Monday, July 23, 2007

Thanks, Mimi.

It all started seven years ago. My wife and I were fresh out of college, sharing a floor of a ramshackle old house with a pack of friends both old and new. One of those friends was in the thrall of a certain boy-wizard, a fact I picked on her mercilessly for to no end – after all, it was a children’s book, and an obscenely popular one at that; there was simply no way it was any damn good. But Mimi was more formidable than her name may suggest. She bought me a copy, and threw down a challenge: if I read it, and did not buy myself the second one, I could mock her all I wanted.

So read it I did. My wife, for her part, mocked me as I’d mocked Mimi, but it didn’t matter – I was only reading it to win a bet. Of course, I had to admit, it wasn’t half-bad, but still, I was sure I’d coast to victory.

A few days later, I finished. It was close to midnight, and Kat was working late. When we spoke on the phone, I mentioned I might duck out to the CVS for a minute. “Are you sick?” she asked. I wasn’t. But Charlottesville closes shop early, and I was pretty sure the drugstore was my best bet to pick up the second Harry Potter.

Yeah, she mocked me. Until I made her the same bet. It wasn’t long before the mocking stopped.

Last night, Kat and I both finished the final installment of Rowling’s epic cycle. Yeah, we bought two. And you know what? I loved it. Say what you will, the woman spins one hell of a yarn. So thanks, Ms. Rowling, and thanks to Mimi, too. Sometimes, being wrong doesn’t suck at all.

Sunday, July 08, 2007

It's no zombie kickball, but still...

I couldn't help but notice my fair burg was mentioned in a recent Times article about the release of the new Harry Potter. It seems we're the host of Mugglefest Portland 2007, an absolutely insane Harry Potter extravaganza designed to celebrate the final book's release and benefiting the local non-profit Youth and Family Outreach.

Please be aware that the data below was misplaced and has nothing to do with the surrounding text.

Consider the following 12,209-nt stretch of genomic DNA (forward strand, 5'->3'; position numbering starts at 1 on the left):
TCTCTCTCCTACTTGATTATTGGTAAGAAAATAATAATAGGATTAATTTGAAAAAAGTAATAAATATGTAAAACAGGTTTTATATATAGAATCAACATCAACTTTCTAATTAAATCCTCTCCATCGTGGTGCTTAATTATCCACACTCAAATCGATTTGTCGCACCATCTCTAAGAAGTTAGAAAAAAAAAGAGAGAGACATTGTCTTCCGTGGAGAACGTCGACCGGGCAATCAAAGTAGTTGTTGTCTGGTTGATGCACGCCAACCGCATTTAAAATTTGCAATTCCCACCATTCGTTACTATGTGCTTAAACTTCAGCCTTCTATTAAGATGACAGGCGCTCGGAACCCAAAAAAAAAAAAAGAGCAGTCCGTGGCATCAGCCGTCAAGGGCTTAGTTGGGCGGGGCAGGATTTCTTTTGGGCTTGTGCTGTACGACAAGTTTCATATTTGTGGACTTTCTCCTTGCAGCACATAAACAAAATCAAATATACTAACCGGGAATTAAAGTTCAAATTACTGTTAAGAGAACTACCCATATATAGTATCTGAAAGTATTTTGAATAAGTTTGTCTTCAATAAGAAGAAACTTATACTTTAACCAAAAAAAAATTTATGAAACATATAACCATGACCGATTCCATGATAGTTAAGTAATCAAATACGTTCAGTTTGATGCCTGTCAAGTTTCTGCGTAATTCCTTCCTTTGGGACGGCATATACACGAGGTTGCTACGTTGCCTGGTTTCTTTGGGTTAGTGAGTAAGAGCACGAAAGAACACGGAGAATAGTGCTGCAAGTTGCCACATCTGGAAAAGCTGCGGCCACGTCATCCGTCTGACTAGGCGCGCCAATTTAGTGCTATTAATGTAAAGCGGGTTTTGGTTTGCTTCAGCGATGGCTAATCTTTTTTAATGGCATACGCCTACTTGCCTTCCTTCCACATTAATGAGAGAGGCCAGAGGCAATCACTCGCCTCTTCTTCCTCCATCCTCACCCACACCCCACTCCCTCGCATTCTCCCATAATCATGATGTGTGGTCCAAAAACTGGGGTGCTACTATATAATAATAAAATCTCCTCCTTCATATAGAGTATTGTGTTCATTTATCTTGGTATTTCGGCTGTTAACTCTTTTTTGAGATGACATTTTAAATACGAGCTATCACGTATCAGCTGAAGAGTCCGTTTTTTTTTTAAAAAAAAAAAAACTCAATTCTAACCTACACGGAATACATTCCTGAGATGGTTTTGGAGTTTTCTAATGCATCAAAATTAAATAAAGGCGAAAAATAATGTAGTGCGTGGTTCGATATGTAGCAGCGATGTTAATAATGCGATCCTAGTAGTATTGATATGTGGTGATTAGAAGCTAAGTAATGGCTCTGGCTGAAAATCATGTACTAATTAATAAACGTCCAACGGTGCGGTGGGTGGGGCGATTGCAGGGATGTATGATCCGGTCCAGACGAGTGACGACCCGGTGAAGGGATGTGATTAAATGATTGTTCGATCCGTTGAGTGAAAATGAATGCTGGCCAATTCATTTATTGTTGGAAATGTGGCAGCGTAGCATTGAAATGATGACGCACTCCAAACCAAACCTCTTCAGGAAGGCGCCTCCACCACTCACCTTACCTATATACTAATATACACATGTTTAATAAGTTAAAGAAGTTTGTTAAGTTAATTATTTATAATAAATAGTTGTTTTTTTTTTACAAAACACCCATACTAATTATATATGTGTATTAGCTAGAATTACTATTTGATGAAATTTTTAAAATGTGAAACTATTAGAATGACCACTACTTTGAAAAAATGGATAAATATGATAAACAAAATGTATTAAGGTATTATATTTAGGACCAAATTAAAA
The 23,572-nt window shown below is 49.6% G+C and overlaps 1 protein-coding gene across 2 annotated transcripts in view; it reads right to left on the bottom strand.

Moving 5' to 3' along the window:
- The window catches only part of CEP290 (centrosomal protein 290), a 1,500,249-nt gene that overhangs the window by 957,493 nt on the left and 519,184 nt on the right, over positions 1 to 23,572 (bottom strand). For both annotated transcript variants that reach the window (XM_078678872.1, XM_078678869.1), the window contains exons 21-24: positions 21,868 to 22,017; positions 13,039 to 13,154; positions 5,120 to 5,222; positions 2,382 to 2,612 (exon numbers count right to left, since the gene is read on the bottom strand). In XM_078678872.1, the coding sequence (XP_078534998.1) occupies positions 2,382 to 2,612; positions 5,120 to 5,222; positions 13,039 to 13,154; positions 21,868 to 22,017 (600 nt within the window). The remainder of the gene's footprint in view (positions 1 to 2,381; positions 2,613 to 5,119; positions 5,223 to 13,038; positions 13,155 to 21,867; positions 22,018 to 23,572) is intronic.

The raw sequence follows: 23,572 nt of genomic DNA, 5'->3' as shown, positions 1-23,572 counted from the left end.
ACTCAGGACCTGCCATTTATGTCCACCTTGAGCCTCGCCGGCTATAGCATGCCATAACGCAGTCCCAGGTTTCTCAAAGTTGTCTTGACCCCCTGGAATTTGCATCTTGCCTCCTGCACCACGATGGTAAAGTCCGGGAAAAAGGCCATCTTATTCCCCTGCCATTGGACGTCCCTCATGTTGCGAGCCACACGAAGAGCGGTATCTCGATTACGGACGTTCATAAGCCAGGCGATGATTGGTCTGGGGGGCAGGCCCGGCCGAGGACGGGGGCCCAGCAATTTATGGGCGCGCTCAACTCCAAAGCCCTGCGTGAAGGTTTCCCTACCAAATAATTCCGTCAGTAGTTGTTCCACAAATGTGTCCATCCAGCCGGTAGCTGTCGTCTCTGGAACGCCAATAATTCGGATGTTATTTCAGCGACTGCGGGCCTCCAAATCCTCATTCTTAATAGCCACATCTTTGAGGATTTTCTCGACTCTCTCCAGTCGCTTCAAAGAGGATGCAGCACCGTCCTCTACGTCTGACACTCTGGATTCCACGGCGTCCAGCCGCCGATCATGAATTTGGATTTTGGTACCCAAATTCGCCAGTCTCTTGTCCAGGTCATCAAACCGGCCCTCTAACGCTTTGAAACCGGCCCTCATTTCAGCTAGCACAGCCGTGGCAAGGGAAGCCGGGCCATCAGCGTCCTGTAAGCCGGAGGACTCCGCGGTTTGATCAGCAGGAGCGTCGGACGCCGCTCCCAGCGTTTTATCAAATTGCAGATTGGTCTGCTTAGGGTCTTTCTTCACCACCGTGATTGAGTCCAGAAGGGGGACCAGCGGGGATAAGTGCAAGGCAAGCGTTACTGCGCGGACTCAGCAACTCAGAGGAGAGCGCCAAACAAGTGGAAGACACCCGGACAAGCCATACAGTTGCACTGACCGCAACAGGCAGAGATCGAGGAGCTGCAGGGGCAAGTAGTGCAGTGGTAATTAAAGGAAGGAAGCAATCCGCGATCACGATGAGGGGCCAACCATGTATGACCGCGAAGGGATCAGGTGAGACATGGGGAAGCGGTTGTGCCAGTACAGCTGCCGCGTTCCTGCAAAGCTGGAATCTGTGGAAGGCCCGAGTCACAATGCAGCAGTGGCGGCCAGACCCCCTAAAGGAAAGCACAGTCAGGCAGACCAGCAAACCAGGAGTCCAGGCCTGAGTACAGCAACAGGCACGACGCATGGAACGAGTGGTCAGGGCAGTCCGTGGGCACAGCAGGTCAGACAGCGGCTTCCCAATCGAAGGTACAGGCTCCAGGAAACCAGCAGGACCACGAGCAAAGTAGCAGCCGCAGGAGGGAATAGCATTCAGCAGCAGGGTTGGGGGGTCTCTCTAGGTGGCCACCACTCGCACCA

Now, I know some writer-types roll their eyes every time some uber-bestseller rolls around and sweeps the public off their collective feet, but as far as I'm concerned, this is awesome. These people are going freaking nuts over a book. Okay, a series of books, really, but a series of books that a) are pretty freakin' entertaining, and b) are creating a veritable army of voracious children readers, many of whom will grow up to be voracious adult readers, and that doesn't suck. Plus, as you can see in my bio to the left, I'm a bit of a Star Wars fan; what kind of geek would I be if I didn't support a group of folks so willing to let their freak-flags fly?

Friday, July 06, 2007

When Working Titles Don't

A recent post on David Dvorkin’s blog has got me thinking about the importance of a good working title. I’m sure it’s a little different for everyone, but for me, having a working title that I like is paramount. I’d had the framework of The Angels’ Share bouncing around my head for years, but until I settled on a title, the idea never really crystallized. When the title hit me, it served to define the central conceit of the novel, and I suddenly knew how the story needed to be told.

My new work-in-progress was a little different. The idea just kind of whacked me on the head one day, and I started writing. I tried out a half a dozen working titles before I found the one that stuck. (As I’ve said before, and as evidenced by this post, names – for me, at least – have power, and I’m not yet ready to let this one out into the world, hence the dodginess.) Even though I’d already started writing, I’m convinced that the title served to focus the novel, affecting nearly every aspect of it, from plot to tone to narrative voice.

My short stories, as far as titles go, are a bit of a mixed bag. Seven Days of Rain and A Simple Kindness began as nothing but a title. The Toll Collectors, on the other hand, was finished long before it found a name – it tried on title after title until finally one fit. (Truth be told, it was my wife who suggested the name, and thank God. Honestly, I had nothing.)

Of course, this post isn’t simply about titles; it’s about working titles. I’ve been fortunate enough that all my stories accepted thus far have retained their original title, but that streak can’t last forever. To quote David Dvorkin, “To us, our titles are the distillation of our novels. To publishers, they're part of the marketing package.” One of these days, some big-shot publisher is sure to deem my package inadequate. So what then? Tears? Rending of fabric? Dogged insistence on sticking to my working title, and publication be damned? Nah. I’m attached to my titles, to be sure, but partly because they serve to inform my writing. Once the writing’s done, I suppose it’ll look more or less the same no matter what title’s on the cover. In a way, the title is like training-wheels – early on, they keep me riding straight, but eventually, the book’s got to stay up on it’s own.